A chair that is "perfect for hacking" and baskets made from faux hair braids are among the products created by African designers for an IKEA homeware range.
Launched this week at the Design Indaba conference in Cape Town, the Överallt collection features products by creatives from five African countries, including Sengalese fashion designer Selly Raby Kane, South African textile designer Laduma Ngxokolo and Kenyan design office Studio Propolis.
It also includes textiles that reference African landscapes, rugs made from recycled crisp packets and a bench designed to encourage socialising.
The project is the result of a partnership with Design Indaba, which had the task of picking which designers should be involved.
IKEA hopes the project will show the world that there is an explosion of creativity coming out of Africa right now.
"They were quite interested in what was rising from the ground here in Africa," explained Design Indaba founder Ravi Naidoo. "They wanted to capture this in some way, and asked if we could possibly assist with finding some great people of Africa who could be most representative of this spirit."
"Because they are a furniture company, we didn't necessarily go and pick furniture designers," he continued. "We actually picked good thinkers. We just went across and found people who are really getting out there, taking risks and expressing themselves, and who represented the best of the African creative garde."
Selly Raby Kane's product comes from her self-professed "obsession with hair". She designed a basket, available in two sizes, made from textile fibre designed to look like braided hair.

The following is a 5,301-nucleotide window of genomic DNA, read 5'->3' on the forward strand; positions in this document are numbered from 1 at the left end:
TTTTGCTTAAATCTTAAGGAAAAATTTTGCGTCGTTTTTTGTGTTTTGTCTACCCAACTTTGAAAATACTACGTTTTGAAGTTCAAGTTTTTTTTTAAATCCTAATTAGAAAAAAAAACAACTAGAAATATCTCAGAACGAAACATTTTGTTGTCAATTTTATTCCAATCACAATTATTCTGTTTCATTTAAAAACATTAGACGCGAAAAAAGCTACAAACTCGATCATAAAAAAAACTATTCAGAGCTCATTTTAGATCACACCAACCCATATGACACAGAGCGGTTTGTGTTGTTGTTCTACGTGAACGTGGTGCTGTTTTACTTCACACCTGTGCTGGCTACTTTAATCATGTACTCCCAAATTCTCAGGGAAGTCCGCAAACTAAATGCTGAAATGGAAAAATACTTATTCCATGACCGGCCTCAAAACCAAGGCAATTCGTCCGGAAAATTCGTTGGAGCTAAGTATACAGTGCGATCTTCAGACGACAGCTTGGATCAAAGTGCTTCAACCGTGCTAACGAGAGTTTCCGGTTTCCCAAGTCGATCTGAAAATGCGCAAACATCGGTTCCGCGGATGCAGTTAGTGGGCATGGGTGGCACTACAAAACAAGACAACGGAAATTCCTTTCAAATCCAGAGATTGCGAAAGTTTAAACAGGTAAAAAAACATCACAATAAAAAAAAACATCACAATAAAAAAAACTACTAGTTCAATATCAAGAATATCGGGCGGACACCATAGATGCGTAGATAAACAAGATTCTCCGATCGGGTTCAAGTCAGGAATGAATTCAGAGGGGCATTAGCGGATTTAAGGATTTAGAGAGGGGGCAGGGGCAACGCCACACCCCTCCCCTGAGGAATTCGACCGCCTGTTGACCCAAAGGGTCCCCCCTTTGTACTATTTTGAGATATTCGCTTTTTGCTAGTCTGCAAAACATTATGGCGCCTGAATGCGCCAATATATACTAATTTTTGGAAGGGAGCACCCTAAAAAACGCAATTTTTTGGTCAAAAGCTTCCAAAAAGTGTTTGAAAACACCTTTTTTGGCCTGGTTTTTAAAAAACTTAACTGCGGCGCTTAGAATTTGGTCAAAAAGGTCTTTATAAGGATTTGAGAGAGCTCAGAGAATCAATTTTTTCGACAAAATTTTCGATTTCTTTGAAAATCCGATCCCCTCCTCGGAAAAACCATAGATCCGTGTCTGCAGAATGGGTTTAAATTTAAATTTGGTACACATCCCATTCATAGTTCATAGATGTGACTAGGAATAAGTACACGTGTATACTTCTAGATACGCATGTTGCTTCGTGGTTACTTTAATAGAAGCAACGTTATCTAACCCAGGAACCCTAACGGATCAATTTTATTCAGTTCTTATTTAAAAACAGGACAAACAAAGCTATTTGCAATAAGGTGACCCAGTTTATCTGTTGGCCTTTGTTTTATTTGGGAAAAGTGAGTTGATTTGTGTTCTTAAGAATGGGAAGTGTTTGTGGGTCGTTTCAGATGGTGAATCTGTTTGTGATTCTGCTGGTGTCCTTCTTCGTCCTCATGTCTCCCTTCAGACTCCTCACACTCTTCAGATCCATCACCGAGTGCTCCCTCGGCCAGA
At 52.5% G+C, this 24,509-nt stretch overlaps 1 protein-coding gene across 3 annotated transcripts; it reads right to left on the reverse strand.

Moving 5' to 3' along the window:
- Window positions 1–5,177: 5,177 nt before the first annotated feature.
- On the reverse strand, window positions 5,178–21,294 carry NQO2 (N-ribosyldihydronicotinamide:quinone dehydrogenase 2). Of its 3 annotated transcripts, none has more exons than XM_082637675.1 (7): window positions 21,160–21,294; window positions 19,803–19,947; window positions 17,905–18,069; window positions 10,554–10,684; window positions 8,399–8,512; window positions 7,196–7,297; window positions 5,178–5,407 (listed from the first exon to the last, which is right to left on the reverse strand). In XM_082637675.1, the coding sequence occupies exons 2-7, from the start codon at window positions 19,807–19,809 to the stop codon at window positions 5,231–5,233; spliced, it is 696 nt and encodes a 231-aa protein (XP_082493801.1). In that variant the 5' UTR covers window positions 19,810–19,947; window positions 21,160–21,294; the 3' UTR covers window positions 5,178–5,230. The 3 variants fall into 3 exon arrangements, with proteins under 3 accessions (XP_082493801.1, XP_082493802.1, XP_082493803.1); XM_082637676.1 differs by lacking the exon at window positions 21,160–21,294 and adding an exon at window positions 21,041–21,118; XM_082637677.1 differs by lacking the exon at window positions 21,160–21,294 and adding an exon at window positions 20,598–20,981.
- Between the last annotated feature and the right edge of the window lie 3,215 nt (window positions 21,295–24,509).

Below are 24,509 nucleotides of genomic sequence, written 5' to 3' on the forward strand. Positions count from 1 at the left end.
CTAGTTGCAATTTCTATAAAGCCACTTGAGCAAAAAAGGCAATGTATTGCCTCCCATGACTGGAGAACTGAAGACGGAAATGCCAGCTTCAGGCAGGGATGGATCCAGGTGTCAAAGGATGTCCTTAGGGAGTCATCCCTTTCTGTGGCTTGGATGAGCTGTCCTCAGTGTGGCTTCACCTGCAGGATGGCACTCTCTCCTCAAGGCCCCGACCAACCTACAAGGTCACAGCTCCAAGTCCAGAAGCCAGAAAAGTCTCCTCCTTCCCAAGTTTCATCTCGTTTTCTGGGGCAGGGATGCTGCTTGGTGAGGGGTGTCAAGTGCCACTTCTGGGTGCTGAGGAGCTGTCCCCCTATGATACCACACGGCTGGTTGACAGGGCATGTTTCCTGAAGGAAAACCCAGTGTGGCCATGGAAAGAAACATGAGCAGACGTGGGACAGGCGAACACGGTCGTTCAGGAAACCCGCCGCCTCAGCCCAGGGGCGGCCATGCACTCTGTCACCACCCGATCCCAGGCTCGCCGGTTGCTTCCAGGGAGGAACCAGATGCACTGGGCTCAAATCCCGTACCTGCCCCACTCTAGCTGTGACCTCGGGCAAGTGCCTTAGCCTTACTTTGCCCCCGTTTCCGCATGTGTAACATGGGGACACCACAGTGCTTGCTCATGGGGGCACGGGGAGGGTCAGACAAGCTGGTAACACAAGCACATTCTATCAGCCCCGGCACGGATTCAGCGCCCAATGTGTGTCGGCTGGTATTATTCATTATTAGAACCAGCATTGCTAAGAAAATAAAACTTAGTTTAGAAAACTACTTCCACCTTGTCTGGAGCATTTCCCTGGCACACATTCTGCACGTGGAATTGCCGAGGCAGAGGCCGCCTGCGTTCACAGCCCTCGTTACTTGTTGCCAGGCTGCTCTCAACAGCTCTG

"To me, it's a way of referencing the ritual of braiding in West Africa into the homes of the world," explained Kane. "I hope that when people see the basket, their curiosity is sparked, and that they connect with trans-African rituals and dig deeper into the archives."
Issa Diabaté, an architect and designer from the Ivory Coast, designed a simple chair that reflects the African approach to living outdoors and indoors. Made using only a single sheet of plywood, the chair is designed to be tailored to its user's needs.
"I wanted to design a pleasant and functional object without using costly materials or sophisticated technology," said Diabaté. "This chair is made out of a sheet of plywood and a jigsaw, technically. No necessity for nails, glue or screws or any other complex fabrication process."
Laduma Ngxokolo contributed rugs featuring the geometric patterns that adorn his celebrated knitwear.
"The patterns are inspired by where I come from, and by the journeys I've made," he said. "I hope it will bring comfort and pride to people."
Khumalo looked to South African cities – Johannesburg in particular – to generate her bold patterns, while Rossouw was interested in the form of the African elephant.
Studio Propolis, led by designers Naeem Biviji and Bethan Rayner, have created a range of products designed for flexible cooking and dining," in the spirit of utility and flexibility".
They include a stool and bench that can be grouped with others, a cast iron dish with a lid that doubles as a skillet and a trio of cork pot stands.
Senegalese designer Bibi Seck designed a woven rocking chair and footrest based on the memory of sitting in his mother's garden in Dakar.
Finally, Egypt-based Reform Studio created their products using difficult-to-recycle crisps packets. These creates strands of silver through their jute rug, as well as through tote bags.
The brand describes this latest partnership as "African rituals meet Scandi". All of the products were developed with IKEA in-house designers Johanna Jelinek, Kevin Gouriou, Hanna Dalrot, Mikael Axelsson and Ina Vuorivirta.
The products are set to launch in stores worldwide this year. They are also on show this week at Design Indaba, which continues until 1 March.